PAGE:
The Navy's plan to lease and perhaps buy more than 2.5 million square feet of office space in Northern Virginia has stalled amid tough congressional criticism about the proposal's price and location.

Leasing costs are estimated to run $1.4 billion over 20 years. Questions also have been raised about why the Navy has restricted its search to Northern Virginia.

"I can guarantee you we can purchase office space, purchase it for a third of this cost at least, in other areas of the country," Rep. Dennis M. Hertel (D-Mich.) said at a hearing on the issue last month before the House subcommittee on Military Installations and Facilities.

Another member of the subcommittee, Rep. Lynn Martin (R-Ill.), questioned why other sites in the Washington area, such as Anacostia, were not considered. She criticized putting "more money in Northern Virginia, which is already choking on federal funds."

The subcommittee deferred consideration of the request by the Navy and General Services Administration for permission to invite formal bids from developers. No new hearing date has been set.

The Navy has about 17,000 employees in leased office space in Crystal City and several hundred workers in Alexandria. The leases, which were signed starting in 1969, are expiring and the Navy proposes to consolidate its operations in more modern, spacious facilities.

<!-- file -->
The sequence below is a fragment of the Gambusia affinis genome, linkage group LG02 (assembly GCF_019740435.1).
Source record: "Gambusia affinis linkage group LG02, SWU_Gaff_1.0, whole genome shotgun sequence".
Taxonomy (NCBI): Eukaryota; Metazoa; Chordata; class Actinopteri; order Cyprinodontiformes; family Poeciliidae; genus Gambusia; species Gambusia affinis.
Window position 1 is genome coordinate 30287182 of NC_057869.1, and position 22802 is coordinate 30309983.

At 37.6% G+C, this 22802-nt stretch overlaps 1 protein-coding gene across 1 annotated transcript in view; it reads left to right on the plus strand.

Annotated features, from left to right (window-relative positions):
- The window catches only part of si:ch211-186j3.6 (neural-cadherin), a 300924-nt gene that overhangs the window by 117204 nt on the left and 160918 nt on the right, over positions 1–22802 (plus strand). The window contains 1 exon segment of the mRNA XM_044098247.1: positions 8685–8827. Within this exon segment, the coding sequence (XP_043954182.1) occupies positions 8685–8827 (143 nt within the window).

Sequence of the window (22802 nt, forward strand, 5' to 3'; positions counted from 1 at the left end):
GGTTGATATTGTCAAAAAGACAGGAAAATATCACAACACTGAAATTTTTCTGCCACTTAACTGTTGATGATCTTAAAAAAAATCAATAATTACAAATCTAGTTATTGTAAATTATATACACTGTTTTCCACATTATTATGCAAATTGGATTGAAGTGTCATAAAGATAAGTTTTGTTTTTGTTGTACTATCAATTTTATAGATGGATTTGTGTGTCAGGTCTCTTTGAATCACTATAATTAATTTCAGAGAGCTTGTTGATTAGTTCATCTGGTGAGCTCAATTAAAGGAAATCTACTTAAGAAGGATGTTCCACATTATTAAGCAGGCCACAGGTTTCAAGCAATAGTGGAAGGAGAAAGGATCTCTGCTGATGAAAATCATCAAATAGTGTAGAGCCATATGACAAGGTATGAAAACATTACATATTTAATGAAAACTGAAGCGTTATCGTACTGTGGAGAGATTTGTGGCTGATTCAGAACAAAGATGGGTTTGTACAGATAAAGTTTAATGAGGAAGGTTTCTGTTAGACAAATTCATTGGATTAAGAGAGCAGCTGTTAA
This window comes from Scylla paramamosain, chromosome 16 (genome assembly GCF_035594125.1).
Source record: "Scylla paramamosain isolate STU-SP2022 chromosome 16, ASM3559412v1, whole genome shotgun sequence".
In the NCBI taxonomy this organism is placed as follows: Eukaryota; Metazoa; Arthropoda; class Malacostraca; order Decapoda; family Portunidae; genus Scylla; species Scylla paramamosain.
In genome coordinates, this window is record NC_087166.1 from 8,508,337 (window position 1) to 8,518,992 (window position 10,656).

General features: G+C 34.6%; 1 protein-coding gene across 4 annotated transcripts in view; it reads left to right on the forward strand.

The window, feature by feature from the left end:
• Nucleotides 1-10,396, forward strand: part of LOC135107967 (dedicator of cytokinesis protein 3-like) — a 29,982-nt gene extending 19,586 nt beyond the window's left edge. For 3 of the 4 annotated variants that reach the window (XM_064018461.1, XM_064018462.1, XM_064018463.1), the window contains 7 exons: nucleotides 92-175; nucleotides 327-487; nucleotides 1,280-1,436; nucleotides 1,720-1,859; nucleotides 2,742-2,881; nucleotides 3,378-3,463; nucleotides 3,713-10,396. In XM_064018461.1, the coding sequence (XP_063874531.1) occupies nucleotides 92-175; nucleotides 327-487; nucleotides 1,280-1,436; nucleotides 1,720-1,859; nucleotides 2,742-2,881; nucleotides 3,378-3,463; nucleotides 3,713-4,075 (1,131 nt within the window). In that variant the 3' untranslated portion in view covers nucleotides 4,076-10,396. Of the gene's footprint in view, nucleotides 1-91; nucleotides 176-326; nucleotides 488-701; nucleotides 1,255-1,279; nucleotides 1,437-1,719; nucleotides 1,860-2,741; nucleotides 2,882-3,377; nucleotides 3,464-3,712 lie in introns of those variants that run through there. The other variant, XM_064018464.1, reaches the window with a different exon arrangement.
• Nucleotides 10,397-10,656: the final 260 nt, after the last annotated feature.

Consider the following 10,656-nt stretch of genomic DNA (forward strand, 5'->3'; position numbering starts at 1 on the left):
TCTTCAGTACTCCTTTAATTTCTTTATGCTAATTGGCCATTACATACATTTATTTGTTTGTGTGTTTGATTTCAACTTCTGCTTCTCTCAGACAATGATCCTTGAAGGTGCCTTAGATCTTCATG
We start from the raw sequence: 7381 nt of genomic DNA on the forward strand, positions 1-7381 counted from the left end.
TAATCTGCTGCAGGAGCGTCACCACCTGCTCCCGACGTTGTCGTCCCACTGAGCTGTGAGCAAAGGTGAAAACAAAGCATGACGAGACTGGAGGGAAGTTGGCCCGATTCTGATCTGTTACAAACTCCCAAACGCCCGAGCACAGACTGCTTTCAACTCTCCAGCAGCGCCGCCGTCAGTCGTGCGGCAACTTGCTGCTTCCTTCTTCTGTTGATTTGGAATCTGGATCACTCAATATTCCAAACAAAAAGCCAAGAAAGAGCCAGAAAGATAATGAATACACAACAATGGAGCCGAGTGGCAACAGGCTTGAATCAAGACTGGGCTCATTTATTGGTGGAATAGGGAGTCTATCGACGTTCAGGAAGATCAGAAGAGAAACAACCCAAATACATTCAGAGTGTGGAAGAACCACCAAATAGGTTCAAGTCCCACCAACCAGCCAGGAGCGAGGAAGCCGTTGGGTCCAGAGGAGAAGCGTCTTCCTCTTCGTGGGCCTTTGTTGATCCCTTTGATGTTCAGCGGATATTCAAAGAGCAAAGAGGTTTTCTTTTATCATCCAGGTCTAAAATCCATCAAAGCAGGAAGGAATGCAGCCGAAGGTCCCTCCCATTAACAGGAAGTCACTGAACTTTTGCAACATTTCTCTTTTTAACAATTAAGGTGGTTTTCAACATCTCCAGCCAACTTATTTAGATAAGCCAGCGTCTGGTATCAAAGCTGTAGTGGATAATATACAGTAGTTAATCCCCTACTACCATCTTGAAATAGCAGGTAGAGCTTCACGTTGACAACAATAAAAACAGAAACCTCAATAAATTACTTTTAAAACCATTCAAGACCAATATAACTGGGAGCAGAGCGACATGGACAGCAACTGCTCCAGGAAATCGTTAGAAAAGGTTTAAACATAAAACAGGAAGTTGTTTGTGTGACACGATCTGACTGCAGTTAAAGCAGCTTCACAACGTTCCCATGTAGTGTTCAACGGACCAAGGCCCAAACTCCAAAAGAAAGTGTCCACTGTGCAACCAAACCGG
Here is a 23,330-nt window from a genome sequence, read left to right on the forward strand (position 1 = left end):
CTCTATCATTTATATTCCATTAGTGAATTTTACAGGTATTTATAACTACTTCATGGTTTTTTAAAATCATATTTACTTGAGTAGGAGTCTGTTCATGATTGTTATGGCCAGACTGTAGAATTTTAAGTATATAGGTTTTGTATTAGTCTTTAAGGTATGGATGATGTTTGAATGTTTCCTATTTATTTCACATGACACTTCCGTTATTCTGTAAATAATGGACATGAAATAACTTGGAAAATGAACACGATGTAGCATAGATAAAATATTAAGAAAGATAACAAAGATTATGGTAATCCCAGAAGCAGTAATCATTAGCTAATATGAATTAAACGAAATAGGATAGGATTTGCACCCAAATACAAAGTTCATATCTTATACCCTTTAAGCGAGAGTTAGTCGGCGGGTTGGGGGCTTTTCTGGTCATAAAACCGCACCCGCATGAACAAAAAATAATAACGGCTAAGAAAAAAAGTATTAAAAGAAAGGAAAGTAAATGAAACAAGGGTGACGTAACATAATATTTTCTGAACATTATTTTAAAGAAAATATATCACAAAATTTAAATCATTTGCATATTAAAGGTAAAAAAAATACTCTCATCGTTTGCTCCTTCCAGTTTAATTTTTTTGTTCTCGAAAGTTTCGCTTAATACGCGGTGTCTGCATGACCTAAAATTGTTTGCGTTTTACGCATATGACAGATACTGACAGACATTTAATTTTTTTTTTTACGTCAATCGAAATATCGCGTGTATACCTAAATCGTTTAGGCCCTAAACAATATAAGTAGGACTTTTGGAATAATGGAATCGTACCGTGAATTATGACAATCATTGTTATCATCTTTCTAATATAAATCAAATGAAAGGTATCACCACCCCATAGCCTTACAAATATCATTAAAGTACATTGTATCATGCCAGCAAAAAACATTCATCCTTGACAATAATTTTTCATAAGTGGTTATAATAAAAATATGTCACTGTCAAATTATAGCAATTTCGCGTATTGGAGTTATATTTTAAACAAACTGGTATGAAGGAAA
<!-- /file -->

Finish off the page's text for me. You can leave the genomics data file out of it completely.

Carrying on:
The GSA, the federal government's real estate agent, solicited expressions of interest from developers last fall for a Northern Virginia site within a mile of the Capital Beltway and close to a Metro station and the Pentagon.

More than a dozen responses were received, said Keith E. Eastin, principal deputy assistant secretary for Navy shipbuilding and logistics.

Developers have proposed two sites in Crystal City and several along Eisenhower Avenue in Alexandria. Among those responding were the Navy's current landlords, a group that includes the Charles E. Smith Cos.

Eastin said yesterday that he also expects the Smith Cos. to submit another proposal to develop a site north of Crystal City now occupied by a cement plant.

The GSA had planned to award the new leases by this fall, but Eastin said that may be delayed now.

He said the Navy was considering only Northern Virginia because it wanted to minimize the hardship for its 17,000 employees, about three-fourths of whom live within five miles of Alexandria. An out-of-state move would mean hefty moving costs and the loss of senior workers who might not want to move.

The Virginia congressional delegation has fought hard to prevent a Navy move out of the state.

Proximity to the Pentagon also is important, said Eastin. Personnel travel between the Crystal City site and the Pentagon constantly. "Nothing beats being there where you can have some candid interchange," he said.

Even if the Navy stays in its current leased space in Crystal City, it might have to move temporarily because "the buildings are worn out" and need to be rehabilitated, he said.